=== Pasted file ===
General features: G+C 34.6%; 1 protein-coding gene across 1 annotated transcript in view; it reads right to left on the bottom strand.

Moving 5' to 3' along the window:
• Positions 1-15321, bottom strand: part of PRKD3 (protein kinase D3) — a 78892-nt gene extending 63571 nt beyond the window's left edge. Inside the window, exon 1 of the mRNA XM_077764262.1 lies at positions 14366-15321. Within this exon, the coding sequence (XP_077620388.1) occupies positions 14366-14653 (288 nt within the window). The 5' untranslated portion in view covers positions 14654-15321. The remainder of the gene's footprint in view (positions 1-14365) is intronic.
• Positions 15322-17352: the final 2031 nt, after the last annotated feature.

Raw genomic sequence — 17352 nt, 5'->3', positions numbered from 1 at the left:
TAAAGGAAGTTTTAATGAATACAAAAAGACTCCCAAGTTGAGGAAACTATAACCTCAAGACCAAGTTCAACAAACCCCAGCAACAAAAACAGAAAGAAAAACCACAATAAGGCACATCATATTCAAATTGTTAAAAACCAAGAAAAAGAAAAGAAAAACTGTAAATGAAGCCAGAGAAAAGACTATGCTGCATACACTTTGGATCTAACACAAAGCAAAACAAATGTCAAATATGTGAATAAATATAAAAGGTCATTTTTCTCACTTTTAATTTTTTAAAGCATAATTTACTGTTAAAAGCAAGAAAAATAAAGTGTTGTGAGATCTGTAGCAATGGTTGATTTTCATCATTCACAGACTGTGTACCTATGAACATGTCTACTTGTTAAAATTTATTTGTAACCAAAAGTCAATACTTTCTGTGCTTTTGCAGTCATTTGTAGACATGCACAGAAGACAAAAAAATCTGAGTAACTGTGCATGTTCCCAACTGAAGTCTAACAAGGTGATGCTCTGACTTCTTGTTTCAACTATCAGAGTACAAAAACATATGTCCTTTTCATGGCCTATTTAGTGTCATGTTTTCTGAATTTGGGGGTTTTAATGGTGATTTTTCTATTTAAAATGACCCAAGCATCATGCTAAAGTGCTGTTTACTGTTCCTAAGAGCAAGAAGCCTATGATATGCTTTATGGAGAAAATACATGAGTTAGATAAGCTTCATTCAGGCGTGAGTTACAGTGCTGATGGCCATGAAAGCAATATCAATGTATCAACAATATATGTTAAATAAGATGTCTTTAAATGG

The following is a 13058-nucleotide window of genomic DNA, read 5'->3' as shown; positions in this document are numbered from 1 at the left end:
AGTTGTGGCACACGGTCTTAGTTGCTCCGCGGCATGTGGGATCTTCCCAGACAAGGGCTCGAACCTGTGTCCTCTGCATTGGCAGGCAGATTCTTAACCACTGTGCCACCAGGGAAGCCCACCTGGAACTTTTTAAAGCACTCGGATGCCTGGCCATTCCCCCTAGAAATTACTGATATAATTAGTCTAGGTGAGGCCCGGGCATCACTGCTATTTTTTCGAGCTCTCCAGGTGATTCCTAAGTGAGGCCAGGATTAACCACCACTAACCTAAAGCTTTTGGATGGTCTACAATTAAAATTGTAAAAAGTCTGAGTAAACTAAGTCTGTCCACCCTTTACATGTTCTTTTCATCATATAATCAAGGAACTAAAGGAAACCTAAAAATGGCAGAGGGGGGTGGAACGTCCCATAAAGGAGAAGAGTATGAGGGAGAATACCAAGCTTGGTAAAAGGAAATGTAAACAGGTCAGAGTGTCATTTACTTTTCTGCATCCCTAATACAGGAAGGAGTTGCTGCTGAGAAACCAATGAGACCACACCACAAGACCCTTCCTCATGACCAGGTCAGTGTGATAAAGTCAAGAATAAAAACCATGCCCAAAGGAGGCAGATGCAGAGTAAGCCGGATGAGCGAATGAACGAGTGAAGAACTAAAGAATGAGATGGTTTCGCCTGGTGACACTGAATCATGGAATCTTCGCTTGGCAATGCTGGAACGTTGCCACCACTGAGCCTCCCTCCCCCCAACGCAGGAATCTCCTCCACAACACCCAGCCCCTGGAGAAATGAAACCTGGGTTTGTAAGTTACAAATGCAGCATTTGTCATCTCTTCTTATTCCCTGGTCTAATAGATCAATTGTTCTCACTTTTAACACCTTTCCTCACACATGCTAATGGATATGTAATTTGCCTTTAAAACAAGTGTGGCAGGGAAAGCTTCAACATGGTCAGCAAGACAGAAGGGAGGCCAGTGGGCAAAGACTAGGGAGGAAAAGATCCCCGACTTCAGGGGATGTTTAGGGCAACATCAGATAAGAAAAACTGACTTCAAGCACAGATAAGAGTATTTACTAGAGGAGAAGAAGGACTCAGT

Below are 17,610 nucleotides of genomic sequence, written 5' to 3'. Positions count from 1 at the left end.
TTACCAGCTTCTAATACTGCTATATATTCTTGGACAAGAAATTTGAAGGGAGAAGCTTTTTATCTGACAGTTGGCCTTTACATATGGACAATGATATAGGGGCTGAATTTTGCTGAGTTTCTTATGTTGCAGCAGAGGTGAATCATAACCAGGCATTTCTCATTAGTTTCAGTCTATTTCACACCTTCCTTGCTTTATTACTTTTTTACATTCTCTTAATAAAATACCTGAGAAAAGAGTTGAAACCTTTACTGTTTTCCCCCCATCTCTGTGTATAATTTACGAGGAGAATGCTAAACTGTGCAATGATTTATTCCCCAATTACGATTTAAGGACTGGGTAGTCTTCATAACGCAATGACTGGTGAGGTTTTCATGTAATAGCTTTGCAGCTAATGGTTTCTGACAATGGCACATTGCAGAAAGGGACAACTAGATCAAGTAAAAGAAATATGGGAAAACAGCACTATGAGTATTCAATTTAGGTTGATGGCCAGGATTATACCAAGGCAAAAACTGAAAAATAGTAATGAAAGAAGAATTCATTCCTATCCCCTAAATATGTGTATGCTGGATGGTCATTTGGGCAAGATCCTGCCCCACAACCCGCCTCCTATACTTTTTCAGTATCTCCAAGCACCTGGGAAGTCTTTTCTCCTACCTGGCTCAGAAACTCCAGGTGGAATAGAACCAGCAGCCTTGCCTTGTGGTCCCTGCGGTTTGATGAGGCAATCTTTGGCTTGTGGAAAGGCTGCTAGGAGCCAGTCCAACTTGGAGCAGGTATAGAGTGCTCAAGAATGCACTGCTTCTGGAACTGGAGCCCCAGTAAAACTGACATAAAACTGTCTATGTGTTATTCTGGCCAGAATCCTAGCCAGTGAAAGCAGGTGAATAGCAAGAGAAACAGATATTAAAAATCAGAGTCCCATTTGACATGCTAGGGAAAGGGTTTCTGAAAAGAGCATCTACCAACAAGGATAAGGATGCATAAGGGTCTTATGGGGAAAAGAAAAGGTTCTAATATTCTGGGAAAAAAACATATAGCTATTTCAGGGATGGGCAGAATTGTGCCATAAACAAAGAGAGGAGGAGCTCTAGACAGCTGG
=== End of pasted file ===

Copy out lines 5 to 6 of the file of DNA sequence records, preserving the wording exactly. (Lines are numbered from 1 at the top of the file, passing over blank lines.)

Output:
Raw genomic sequence — 17352 nt, 5'->3', positions numbered from 1 at the left:
TAAAGGAAGTTTTAATGAATACAAAAAGACTCCCAAGTTGAGGAAACTATAACCTCAAGACCAAGTTCAACAAACCCCAGCAACAAAAACAGAAAGAAAAACCACAATAAGGCACATCATATTCAAATTGTTAAAAACCAAGAAAAAGAAAAGAAAAACTGTAAATGAAGCCAGAGAAAAGACTATGCTGCATACACTTTGGATCTAACACAAAGCAAAACAAATGTCAAATATGTGAATAAATATAAAAGGTCATTTTTCTCACTTTTAATTTTTTAAAGCATAATTTACTGTTAAAAGCAAGAAAAATAAAGTGTTGTGAGATCTGTAGCAATGGTTGATTTTCATCATTCACAGACTGTGTACCTATGAACATGTCTACTTGTTAAAATTTATTTGTAACCAAAAGTCAATACTTTCTGTGCTTTTGCAGTCATTTGTAGACATGCACAGAAGACAAAAAAATCTGAGTAACTGTGCATGTTCCCAACTGAAGTCTAACAAGGTGATGCTCTGACTTCTTGTTTCAACTATCAGAGTACAAAAACATATGTCCTTTTCATGGCCTATTTAGTGTCATGTTTTCTGAATTTGGGGGTTTTAATGGTGATTTTTCTATTTAAAATGACCCAAGCATCATGCTAAAGTGCTGTTTACTGTTCCTAAGAGCAAGAAGCCTATGATATGCTTTATGGAGAAAATACATGAGTTAGATAAGCTTCATTCAGGCGTGAGTTACAGTGCTGATGGCCATGAAAGCAATATCAATGTATCAACAATATATGTTAAATAAGATGTCTTTAAATGG